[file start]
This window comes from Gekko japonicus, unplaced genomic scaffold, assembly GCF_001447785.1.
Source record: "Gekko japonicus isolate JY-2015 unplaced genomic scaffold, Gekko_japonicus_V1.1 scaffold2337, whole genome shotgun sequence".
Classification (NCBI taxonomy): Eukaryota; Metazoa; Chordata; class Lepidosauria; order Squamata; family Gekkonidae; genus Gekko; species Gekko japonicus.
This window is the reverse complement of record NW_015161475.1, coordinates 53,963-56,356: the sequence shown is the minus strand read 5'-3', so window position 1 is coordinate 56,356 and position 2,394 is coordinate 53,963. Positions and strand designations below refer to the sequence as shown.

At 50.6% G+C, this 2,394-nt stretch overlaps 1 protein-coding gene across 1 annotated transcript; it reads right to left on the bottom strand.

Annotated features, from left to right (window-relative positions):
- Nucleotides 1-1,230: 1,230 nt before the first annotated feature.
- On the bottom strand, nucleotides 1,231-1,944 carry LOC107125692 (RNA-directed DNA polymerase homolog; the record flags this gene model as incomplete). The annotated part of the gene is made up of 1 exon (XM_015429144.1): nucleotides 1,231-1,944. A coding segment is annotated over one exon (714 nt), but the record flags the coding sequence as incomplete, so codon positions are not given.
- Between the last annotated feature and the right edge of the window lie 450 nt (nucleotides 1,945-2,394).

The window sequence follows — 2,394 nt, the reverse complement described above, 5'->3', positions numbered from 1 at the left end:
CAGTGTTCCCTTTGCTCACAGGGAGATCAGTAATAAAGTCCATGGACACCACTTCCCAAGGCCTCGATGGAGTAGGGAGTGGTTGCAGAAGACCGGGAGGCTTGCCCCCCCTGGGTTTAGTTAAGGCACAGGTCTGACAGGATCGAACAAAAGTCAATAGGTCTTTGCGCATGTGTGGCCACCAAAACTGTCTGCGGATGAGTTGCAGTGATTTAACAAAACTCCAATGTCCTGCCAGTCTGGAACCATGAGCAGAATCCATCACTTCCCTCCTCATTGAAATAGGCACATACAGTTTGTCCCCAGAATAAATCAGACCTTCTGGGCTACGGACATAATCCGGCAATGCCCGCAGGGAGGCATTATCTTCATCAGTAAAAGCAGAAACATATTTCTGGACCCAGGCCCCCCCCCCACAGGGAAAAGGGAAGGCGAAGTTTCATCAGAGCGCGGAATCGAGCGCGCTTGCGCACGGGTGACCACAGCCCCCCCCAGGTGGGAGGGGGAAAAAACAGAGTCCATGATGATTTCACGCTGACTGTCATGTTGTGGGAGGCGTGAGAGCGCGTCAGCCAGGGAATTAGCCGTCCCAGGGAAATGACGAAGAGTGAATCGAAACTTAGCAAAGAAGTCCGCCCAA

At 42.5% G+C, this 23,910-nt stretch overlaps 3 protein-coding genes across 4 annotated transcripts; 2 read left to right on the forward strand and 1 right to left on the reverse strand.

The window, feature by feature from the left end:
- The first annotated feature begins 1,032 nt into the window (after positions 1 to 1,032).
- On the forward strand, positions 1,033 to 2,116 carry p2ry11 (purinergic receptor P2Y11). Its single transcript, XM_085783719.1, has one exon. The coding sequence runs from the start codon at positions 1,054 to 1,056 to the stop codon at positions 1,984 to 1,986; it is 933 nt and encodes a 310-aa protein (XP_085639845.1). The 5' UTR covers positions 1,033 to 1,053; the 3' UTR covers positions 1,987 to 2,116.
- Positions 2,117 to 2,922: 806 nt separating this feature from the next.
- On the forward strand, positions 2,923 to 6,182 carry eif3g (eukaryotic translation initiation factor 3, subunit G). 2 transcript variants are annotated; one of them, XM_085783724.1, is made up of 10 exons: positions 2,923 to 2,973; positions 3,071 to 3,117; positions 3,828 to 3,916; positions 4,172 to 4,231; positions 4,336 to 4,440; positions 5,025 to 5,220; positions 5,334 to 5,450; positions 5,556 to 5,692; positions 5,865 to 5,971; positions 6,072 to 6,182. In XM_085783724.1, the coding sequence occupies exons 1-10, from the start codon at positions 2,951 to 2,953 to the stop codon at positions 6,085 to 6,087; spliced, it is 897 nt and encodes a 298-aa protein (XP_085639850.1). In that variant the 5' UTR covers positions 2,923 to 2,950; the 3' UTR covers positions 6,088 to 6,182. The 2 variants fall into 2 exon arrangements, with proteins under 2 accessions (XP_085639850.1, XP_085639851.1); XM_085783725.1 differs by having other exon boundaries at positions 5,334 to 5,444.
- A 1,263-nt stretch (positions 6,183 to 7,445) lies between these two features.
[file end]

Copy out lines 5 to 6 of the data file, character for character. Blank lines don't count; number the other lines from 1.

At 50.6% G+C, this 2,394-nt stretch overlaps 1 protein-coding gene across 1 annotated transcript; it reads right to left on the bottom strand.

Annotated features, from left to right (window-relative positions):